When she was secretary of state in the Clinton administration in the 1990s, Albright notoriously defended sanctions that killed an estimated 500,000 children in Iraq. Challenged by 60 Minutes’ Lesley Stahl whether inflicting such suffering could be justified, Albright answered, “we think the price is worth it.”

Oren, Ossoff’s other mentor, is currently a minister in Netanyahu’s government.

Oren lied in a 2014 interview with CNN’s Wolf Blitzer about the killings by Israeli forces of Nadim Nuwara and Muhammad Abu al-Thahir, two Palestinian children shot dead in cold blood on video during a Nakba Day protest a few days earlier.

Oren indicated on television – days after they were killed – that it was not certain that the two boys were even dead.

In order to generate this bogus doubt, he cited the videotaped shooting of 12-year-old Muhammad al-Dura in Gaza in 2000 at the outset of the second intifada, which generated worldwide outrage.

Oren recycled the far-right conspiracy theory that the shooting had been staged, even questioning whether the child “was shot at all.”

At the time, Oren was described by CNN as merely a “Middle East analyst,” as if he had not spent many years as a soldier in Israel’s army and an official apologist for its policies.

It is a damning indicator that Oren can be uncontroversially cited by a Democratic candidate with no party leaders challenging Ossoff for promoting his connection to an anti-Palestinian racist who engages in grotesque fabrications and conspiracy theories.

Time for radical break
National polling indicates that core constituencies increasingly disagree with the pro-Israel positions taken by Democratic candidates.

Majorities of Americans also support radical breaks on domestic policy – such as a single-payer healthcare system.

Yet in the race for Georgia’s 6th District, the Democratic establishment rallied around a candidate who opposes single-payer and stuck to the traditional script on foreign policy.

Defying conventional wisdom that voters only want right-wing populism or bland centrism, Britain’s Labour Party this month surged to its most successful general election performance in years on a platform of left-wing policies championed by Jeremy Corbyn, a leader with a lifelong record of supporting Palestinian rights.

After a string of defeats, it is an example Democrats urgently need to study.

Wednesday, June 21, 2017

Why Is One Pro-Israel Group Desperate To Keep You From Watching This Video?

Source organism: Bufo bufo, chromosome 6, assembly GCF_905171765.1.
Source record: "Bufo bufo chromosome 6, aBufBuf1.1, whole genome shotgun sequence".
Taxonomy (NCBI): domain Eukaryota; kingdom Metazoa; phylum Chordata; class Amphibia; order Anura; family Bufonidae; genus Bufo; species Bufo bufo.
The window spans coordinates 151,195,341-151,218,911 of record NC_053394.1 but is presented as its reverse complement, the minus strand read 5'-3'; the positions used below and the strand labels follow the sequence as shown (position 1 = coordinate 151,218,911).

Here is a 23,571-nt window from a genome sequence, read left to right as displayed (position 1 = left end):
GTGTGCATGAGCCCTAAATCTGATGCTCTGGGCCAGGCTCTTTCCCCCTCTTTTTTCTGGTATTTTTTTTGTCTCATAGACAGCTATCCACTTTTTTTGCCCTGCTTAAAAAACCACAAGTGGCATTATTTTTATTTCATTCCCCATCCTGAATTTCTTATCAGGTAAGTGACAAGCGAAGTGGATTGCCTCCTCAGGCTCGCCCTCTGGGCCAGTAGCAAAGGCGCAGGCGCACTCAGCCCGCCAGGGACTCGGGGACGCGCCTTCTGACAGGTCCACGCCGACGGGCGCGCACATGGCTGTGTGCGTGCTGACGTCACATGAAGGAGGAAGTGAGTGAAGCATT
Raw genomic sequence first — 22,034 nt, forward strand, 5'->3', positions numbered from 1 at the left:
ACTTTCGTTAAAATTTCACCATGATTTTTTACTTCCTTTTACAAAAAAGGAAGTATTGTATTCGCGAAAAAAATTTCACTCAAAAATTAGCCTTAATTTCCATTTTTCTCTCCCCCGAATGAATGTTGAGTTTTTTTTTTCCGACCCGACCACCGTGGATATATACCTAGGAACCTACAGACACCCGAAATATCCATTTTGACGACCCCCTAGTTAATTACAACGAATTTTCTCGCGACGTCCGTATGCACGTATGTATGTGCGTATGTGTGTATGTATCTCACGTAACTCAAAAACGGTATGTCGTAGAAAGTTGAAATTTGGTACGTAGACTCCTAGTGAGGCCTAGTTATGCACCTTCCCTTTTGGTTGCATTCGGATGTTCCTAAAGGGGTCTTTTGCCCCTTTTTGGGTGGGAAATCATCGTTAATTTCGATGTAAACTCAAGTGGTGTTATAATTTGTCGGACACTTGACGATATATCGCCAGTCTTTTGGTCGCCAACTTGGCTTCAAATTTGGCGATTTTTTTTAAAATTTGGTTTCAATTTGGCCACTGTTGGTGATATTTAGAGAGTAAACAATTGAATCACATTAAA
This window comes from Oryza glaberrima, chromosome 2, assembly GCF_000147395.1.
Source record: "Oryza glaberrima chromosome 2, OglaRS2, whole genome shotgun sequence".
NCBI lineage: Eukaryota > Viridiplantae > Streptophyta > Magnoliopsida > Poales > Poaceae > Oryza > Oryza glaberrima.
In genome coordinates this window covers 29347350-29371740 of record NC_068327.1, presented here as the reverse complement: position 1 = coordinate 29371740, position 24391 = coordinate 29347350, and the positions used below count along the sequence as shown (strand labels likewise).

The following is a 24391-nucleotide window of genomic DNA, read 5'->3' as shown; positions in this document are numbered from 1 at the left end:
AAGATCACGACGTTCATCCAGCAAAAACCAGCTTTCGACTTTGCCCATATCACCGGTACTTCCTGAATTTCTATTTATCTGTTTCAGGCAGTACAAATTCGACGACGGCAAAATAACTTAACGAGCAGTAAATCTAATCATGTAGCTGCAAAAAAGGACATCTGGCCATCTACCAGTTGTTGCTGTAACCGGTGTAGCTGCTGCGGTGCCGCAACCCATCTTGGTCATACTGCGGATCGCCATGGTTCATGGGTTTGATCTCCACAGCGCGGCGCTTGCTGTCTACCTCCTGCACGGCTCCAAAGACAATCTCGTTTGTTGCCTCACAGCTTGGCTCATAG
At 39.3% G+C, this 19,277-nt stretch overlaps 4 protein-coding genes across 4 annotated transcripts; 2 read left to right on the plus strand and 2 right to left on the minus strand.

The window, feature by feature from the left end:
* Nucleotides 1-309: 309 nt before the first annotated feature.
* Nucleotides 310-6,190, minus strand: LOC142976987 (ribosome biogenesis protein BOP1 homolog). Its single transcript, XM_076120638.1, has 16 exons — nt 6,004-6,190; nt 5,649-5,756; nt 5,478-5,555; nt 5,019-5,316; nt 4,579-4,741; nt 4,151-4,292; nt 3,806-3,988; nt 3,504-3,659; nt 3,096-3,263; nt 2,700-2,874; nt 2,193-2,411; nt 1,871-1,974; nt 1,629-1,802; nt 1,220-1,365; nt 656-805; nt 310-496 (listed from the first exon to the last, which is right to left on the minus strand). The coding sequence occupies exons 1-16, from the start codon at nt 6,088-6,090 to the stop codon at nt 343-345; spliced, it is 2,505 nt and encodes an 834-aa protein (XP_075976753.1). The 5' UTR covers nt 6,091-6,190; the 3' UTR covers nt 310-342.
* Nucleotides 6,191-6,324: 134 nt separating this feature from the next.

Why Is One Pro-Israel Group Desperate To Keep You From Watching This Video?

Peter BeinartJune 21, 2017facebook

When it comes to Palestinians, the American Jewish establishment is in the ignorance business. The average American synagogue has never hosted a Palestinian speaker. The average “pro-Israel” activist has never read a book by a Palestinian author. The American Jewish philanthropists who fund Birthright send thousands of young American Jews to Israel each year, on a program that systematically excludes the voices of 50% of the people who live under Israeli control.

But that’s not the worst part. The worst part is that for major American Jewish organizations, ignorance is an export. It is not enough that American Jewish leaders never hear from Palestinians themselves — they do their best to ensure that American politicians don’t, either.

Consider the sequence of events that began on June 8. On that day, an advocacy group called No Way To Treat a Child hosted a panel discussion on Capitol Hill. That’s not unusual. Advocacy organizations hold panel discussions on Capitol Hill all the time; the location makes it easier for congressional staff to attend. What made this one unusual was its subject: the Palestinian experience under Israeli control.

You can watch the panel online. The first speaker was Omar Shakir, the Israel-Palestine director of Human Rights Watch. In dry, rather clinical, terms, Shakir discussed some of the consequences of the fact that West Bank Palestinians are subjects, not citizens, of Israel. He noted, for instance, that in Area C, which encompasses roughly 60% of the West Bank, it is “nearly impossible for Palestinians to obtain a permit to build a home.” When Palestinians build without a permit, the Israeli government often demolishes their homes.

Following him was Brad Parker, a staff attorney at Defense for Children Palestine. Observing that, according to the most recent statistics, Israel holds hundreds of Palestinians between the ages of 12 and 17 in its jails, often for stone throwing, Parker explained that the Israeli military frequently arrests Palestinian children at night. They are often bound, blindfolded and transported to a military installation, where they wait until morning before being interrogated without a lawyer and without their parents knowing where they are. They “essentially disappear for 24, 48, 96 hours.” Then they are generally prosecuted in military courts where the conviction rate approaches 100%.

Following Parker was Yazan Meqbil, a young West Bank Palestinian attending college in the United States, who talked about growing up in a house repeatedly slated for demolition. “Every single day,” he said, “I used to wake up hoping my house will not be demolished.” Meqbil ended his remarks by saying: “Palestinians, we all have a dream, to be free, to live like normal human beings. To not be afraid whenever we leave our homes.”